Despite being confident with the half placket after a successful trial (previous post here) I managed to stuff up the real thing. When I came to fold over the top placket it just wasn’t wide enough. I could have just removed the placket and cut a new piece wider but I had trimmed the seam allowances to just a few millimetres and this affected the front body piece. So I marked where the fold needed to be which would be the stitching line and added a wider strip and completed in the usual way. The problem happened because I stitched slightly more than 10mm either side of the centre line, so instead of a gap of 2cm it was more like 2.5cm.

I made the cuffs up as I went along. I added a strip to the bottom of the sleeve sewing right side of strip to wrong side of sleeve. Pressed and folded up and stitched the top edge of the strip to the sleeve taking a tiny fold under hem.

picture 1 (926 x 1290)

I then felled the underarm seams, sewing wrong sides together; trimming down one side of the seam allowance then pressing the top wider seam allowance over then taking a tiny turn under, stitched the seam and finished by stitching across the bottom edge. Here’s a link to instructions for a flat felled seam. I used this seam on the side seams as they give a stronger finish and are traditionally used on shirts. I chose to stitch wrong sides together so you’d see two rows of stitching on the outside.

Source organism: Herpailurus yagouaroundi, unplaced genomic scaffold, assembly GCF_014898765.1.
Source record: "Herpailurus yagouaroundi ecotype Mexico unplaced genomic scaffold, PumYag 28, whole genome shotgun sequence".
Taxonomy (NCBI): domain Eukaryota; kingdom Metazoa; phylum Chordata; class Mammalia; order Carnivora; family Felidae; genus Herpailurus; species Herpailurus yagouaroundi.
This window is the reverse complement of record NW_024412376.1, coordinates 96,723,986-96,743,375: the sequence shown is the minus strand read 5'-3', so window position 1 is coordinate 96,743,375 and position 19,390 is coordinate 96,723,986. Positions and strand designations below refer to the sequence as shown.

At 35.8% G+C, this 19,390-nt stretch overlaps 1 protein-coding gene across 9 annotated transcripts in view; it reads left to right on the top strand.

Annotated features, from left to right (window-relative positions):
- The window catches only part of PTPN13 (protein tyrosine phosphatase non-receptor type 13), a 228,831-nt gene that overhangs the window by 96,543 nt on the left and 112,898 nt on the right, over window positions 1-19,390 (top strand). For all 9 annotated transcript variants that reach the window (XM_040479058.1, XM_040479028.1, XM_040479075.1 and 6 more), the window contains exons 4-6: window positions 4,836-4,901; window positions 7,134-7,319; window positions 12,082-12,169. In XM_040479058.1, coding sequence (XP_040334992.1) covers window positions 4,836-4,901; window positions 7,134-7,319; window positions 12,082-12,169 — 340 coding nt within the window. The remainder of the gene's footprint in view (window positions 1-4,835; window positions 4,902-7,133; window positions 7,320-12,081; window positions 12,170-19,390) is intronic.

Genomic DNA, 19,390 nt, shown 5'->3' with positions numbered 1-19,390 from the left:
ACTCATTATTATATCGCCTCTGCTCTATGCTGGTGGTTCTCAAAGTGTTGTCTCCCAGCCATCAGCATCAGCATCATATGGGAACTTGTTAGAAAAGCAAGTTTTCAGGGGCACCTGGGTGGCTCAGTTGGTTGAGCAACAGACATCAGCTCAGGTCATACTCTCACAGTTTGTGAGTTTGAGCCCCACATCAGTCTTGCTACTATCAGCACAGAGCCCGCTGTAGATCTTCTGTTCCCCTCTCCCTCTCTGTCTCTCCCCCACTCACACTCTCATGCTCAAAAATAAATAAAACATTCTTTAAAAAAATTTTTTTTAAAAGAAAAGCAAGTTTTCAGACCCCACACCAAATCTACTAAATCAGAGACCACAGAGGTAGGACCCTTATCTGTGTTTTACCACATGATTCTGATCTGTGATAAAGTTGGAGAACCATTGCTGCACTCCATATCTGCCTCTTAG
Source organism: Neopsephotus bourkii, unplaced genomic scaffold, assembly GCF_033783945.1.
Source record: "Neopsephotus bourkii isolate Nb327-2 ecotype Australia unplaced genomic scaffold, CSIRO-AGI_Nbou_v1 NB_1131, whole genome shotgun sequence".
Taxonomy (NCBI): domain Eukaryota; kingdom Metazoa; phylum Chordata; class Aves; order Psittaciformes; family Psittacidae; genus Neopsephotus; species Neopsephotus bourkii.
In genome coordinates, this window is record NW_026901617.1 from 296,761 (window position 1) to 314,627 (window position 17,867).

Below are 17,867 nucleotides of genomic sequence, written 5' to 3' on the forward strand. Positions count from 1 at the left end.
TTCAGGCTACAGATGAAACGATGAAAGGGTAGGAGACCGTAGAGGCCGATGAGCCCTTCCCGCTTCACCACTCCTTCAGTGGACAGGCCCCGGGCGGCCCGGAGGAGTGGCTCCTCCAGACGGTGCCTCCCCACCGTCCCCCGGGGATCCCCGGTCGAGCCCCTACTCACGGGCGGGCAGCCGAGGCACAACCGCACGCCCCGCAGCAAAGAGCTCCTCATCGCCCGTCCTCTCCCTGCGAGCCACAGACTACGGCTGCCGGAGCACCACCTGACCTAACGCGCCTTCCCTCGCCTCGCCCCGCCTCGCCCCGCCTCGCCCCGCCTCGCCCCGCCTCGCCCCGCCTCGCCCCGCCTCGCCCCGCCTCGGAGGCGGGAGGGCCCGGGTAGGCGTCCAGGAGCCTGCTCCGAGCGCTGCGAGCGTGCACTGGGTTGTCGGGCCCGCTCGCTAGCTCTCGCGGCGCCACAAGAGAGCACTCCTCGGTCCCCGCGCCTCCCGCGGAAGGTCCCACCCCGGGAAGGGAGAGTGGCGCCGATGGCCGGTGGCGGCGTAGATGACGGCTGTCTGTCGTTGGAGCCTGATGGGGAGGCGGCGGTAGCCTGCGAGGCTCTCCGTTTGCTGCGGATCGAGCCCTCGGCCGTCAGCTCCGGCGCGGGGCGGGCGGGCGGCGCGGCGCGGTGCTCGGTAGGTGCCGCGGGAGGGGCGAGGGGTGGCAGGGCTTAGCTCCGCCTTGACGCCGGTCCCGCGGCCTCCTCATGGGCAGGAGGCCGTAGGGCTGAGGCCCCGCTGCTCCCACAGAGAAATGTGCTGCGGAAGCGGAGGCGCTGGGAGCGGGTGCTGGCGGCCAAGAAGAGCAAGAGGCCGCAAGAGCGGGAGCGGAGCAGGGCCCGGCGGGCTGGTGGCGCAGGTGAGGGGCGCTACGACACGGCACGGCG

flat felled side seam

flat felled side seam

The sleeves were set in and neatened with the overlocker then topstitched and I made a tiny double fold for the hem. Finally the button holes, which always seem to cause me a problem, the one step buttonhole stitch on my machine seems to stitch the first side with a bigger / wider zigzag than the second side. No amount of twiddling seems to fix it. The one on the collar took 3 goes to get right and despite nicking the fabric with the seam ripper it looked OK. I finished by sewing the buttons on in 3 different colours of thread matching the print on the fabric.

The finished article was greeted with enthusiasm and he was quite happy for a garden photo-shoot.
There is plenty of growing room in this pattern and I’m sure it will get made up again for next summer.

julian smile (1368 x 1824)